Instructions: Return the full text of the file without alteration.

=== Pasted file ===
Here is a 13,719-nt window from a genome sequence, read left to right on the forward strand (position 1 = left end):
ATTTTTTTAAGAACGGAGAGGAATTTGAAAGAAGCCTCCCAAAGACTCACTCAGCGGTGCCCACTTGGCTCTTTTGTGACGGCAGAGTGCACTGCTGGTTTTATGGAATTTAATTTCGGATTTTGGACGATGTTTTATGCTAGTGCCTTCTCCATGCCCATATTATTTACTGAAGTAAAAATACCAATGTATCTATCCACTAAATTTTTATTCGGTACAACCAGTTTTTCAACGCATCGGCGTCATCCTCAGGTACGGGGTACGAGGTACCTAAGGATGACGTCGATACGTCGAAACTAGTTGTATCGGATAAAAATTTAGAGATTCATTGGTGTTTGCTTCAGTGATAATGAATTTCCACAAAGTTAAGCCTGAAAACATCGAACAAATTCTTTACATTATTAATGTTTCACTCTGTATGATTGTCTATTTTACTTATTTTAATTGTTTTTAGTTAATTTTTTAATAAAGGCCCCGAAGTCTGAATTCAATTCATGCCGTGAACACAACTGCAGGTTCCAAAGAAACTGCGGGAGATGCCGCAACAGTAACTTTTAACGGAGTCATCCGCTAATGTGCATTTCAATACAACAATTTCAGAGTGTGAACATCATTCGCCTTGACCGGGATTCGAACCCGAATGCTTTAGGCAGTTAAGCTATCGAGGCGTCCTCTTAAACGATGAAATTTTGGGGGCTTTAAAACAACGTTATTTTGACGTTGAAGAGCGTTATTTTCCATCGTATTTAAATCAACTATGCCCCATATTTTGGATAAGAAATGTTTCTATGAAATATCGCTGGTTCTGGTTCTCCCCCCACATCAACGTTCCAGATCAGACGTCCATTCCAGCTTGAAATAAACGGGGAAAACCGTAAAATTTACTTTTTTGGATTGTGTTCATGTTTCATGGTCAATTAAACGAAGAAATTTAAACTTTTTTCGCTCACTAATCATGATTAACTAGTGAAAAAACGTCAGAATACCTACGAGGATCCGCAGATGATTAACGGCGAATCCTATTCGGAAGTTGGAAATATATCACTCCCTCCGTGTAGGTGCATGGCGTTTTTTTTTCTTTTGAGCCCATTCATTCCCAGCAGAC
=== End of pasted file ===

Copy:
Here is a 13,719-nt window from a genome sequence, read left to right on the forward strand (position 1 = left end):
ATTTTTTTAAGAACGGAGAGGAATTTGAAAGAAGCCTCCCAAAGACTCACTCAGCGGTGCCCACTTGGCTCTTTTGTGACGGCAGAGTGCACTGCTGGTTTTATGGAATTTAATTTCGGATTTTGGACGATGTTTTATGCTAGTGCCTTCTCCATGCCCATATTATTTACTGAAGTAAAAATACCAATGTATCTATCCACTAAATTTTTATTCGGTACAACCAGTTTTTCAACGCATCGGCGTCATCCTCAGGTACGGGGTACGAGGTACCTAAGGATGACGTCGATACGTCGAAACTAGTTGTATCGGATAAAAATTTAGAGATTCATTGGTGTTTGCTTCAGTGATAATGAATTTCCACAAAGTTAAGCCTGAAAACATCGAACAAATTCTTTACATTATTAATGTTTCACTCTGTATGATTGTCTATTTTACTTATTTTAATTGTTTTTAGTTAATTTTTTAATAAAGGCCCCGAAGTCTGAATTCAATTCATGCCGTGAACACAACTGCAGGTTCCAAAGAAACTGCGGGAGATGCCGCAACAGTAACTTTTAACGGAGTCATCCGCTAATGTGCATTTCAATACAACAATTTCAGAGTGTGAACATCATTCGCCTTGACCGGGATTCGAACCCGAATGCTTTAGGCAGTTAAGCTATCGAGGCGTCCTCTTAAACGATGAAATTTTGGGGGCTTTAAAACAACGTTATTTTGACGTTGAAGAGCGTTATTTTCCATCGTATTTAAATCAACTATGCCCCATATTTTGGATAAGAAATGTTTCTATGAAATATCGCTGGTTCTGGTTCTCCCCCCACATCAACGTTCCAGATCAGACGTCCATTCCAGCTTGAAATAAACGGGGAAAACCGTAAAATTTACTTTTTTGGATTGTGTTCATGTTTCATGGTCAATTAAACGAAGAAATTTAAACTTTTTTCGCTCACTAATCATGATTAACTAGTGAAAAAACGTCAGAATACCTACGAGGATCCGCAGATGATTAACGGCGAATCCTATTCGGAAGTTGGAAATATATCACTCCCTCCGTGTAGGTGCATGGCGTTTTTTTTTCTTTTGAGCCCATTCATTCCCAGCAGAC